- Keep personal items personal. Avoid sharing personal items such as towels, sheets, razors, clothing and athletic equipment. MRSA spreads on contaminated objects as well as through direct contact.
- Shower after athletic games or practices. Shower immediately after each game or practice. Use soap and water. Don’t share towels.
- Sanitize linens. If you have a cut or sore, wash towels and bed linens in a washing machine set to the hottest water setting (with added bleach, if possible) and dry them in a hot dryer. Wash gym and athletic clothes after each wearing.
Preventing hospital acquired-MRSA
In the hospital, people who are infected or colonized with MRSA often are placed in contact precautions as a measure to prevent the spread of MRSA. Visitors and health care workers caring for people in isolation may be required to wear protective garments and must follow strict hand hygiene procedures. Contaminated surfaces and laundry items should be properly disinfected.
If you’re staying in hospital, there are some simple things you can do to reduce your risk of getting or spreading MRSA.
- wash your hands often (hand wipes and alcohol hand gel are also effective) – especially before and after eating and after going to the toilet
- follow the advice you’re given about wound care and looking after devices that could lead to infection (such as urinary catheters or drips)
- report any unclean facilities to staff – don’t be afraid to talk to staff if you’re concerned about hygiene
If you’re visiting someone in hospital, clean your hands before and after entering the ward and before touching the person. Gel or wipes are often placed by patients’ beds and at the entrance to wards.
It’s also a good idea to put a dressing over any breaks in your skin, such as sores or cuts, to stop MRSA getting into your body.
MRSA infection symptoms
Having MRSA on your skin doesn’t cause any symptoms and doesn’t make you ill. You won’t usually know if you have it unless you have a screening test before going into hospital.
If MRSA gets deeper into your skin, it can cause:
- Warmth to the touch
- Full of pus or other drainage
- Accompanied by a fever
Most staph skin infections, including MRSA, appear as a bump or infected area on the skin.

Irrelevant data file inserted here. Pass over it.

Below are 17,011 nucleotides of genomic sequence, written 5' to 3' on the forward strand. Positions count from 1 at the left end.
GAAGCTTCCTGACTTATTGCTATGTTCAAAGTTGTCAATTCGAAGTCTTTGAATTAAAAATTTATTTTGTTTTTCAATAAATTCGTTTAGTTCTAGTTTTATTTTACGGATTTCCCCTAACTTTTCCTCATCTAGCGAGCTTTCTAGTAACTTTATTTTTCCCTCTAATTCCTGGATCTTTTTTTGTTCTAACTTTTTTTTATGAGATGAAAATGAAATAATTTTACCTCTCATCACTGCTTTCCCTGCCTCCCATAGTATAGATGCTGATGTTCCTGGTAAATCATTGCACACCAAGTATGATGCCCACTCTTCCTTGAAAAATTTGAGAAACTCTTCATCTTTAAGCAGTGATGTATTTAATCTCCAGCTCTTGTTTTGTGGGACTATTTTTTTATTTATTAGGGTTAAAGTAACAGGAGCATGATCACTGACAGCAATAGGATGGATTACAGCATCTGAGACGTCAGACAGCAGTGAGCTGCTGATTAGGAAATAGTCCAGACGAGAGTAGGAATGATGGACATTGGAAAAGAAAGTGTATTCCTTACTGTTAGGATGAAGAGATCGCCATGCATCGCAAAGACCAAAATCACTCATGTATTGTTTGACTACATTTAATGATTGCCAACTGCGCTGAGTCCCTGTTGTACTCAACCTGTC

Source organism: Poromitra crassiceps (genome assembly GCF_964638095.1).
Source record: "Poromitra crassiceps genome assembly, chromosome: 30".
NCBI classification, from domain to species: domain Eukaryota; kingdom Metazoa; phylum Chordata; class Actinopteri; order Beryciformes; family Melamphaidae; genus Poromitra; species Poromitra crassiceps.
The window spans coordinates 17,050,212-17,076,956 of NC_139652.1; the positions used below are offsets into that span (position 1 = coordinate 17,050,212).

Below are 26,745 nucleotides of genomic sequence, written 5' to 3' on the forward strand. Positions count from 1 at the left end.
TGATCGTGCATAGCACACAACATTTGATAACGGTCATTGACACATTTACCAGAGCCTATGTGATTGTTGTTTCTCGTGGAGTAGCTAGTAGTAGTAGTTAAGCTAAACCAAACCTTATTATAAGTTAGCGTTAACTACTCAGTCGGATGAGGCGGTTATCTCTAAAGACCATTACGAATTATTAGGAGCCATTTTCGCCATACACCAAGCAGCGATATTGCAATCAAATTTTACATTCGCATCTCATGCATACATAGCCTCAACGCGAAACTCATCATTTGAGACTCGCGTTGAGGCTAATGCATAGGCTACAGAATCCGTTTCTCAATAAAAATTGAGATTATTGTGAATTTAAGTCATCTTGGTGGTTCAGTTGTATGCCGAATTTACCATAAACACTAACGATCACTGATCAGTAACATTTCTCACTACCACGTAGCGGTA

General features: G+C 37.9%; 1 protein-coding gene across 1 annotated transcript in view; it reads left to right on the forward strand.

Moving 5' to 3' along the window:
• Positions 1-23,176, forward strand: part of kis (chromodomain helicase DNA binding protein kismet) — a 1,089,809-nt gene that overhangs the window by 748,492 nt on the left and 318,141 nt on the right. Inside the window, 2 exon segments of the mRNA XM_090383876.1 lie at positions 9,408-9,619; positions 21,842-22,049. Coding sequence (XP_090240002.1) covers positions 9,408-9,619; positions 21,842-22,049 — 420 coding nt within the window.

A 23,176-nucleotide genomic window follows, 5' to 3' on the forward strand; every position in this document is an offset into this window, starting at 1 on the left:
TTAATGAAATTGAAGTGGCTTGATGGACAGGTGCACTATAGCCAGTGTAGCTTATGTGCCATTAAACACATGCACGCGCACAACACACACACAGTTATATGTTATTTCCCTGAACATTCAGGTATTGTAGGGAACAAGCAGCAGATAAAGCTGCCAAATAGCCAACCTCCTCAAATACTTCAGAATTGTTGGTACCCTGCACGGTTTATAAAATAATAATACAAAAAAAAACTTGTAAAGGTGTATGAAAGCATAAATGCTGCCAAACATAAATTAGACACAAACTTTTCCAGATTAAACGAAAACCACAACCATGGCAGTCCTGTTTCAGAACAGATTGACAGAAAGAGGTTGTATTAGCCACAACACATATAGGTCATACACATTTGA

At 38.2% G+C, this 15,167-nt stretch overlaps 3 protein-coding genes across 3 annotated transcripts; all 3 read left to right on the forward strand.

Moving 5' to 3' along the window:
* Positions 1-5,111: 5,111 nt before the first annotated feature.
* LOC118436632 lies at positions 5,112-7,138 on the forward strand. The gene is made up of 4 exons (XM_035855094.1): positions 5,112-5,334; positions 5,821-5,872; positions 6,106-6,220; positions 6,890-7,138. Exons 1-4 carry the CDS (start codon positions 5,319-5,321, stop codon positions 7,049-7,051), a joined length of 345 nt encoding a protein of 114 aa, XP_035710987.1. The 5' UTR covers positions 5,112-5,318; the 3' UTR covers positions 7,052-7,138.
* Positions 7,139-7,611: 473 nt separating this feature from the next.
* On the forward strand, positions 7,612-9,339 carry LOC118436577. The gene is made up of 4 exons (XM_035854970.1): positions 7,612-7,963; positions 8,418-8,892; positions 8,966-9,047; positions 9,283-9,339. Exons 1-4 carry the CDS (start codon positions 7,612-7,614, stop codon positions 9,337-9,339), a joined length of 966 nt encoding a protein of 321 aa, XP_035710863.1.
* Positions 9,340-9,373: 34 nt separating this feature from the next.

Sometimes people with MRSA skin infections first think they have a spider bite. However, unless a spider is actually seen, the irritation is likely not a spider bite.
If you or someone in your family experiences these signs and symptoms, cover the area with a bandage, wash your hands, and contact your doctor. It is especially important to see your doctor if signs and symptoms of an MRSA skin infection are accompanied by a fever.
If MRSA staph infection gets further into your body, it can also cause:
- a high temperature of 100.4 °F (38 °C ) or above
- aches and pains
MRSA skin infection treatment
In the community, incision and drainage remains the primary therapy for these purulent skin infections. Empiric antimicrobial coverage for MRSA may be warranted in addition to incision and drainage based on clinical assessment (e.g., presence of systemic symptoms, severe local symptoms, immune suppression, extremes of patient age, infections in a difficult to drain area, or lack of response to incision and drainage alone). In some cases, antibiotics may not be necessary. For example, doctors may drain a superficial abscess caused by MRSA rather than treat the infection with drugs.
Antibiotic treatment, if indicated, should be guided by the susceptibility profile of the MRSA bacteria. Obtaining specimens for culture and susceptibility testing is useful to guide therapy, particularly for those with more severe infections and those who fail to respond adequately to initial management.
- If you get an MRSA infection, you’ll usually be treated with antibiotics that work against MRSA.
- These may be taken as tablets or given as injections. Treatment can last a few days to a few weeks.
- During treatment, you may need to stay in your own room or in a ward with other people who have an MRSA infection to help stop it spreading.
- You can normally still have visitors, but it’s important they take precautions to prevent MRSA spreading.
MRSA skin infections can develop into more serious infections. It is important to discuss a follow-up plan with your doctor in case you develop systemic symptoms (MRSA blood infection) or worsening local symptoms, or if symptoms do not improve within 48 hours.
MRSA infection treatment
Treatments for MRSA
Removing MRSA from your skin
If screening finds MRSA on your skin, you may need treatment to remove it. This is known as decolonization.
This usually involves:
- applying antibacterial cream inside your nose three times a day for five days
- washing with an antibacterial shampoo every day for five days
- changing your towel, clothes and bedding every day during treatment – the resulting laundry should be washed separately from other people’s and at a high temperature
Treatment is normally done at home, but may be started after going into hospital if you need to be admitted quickly.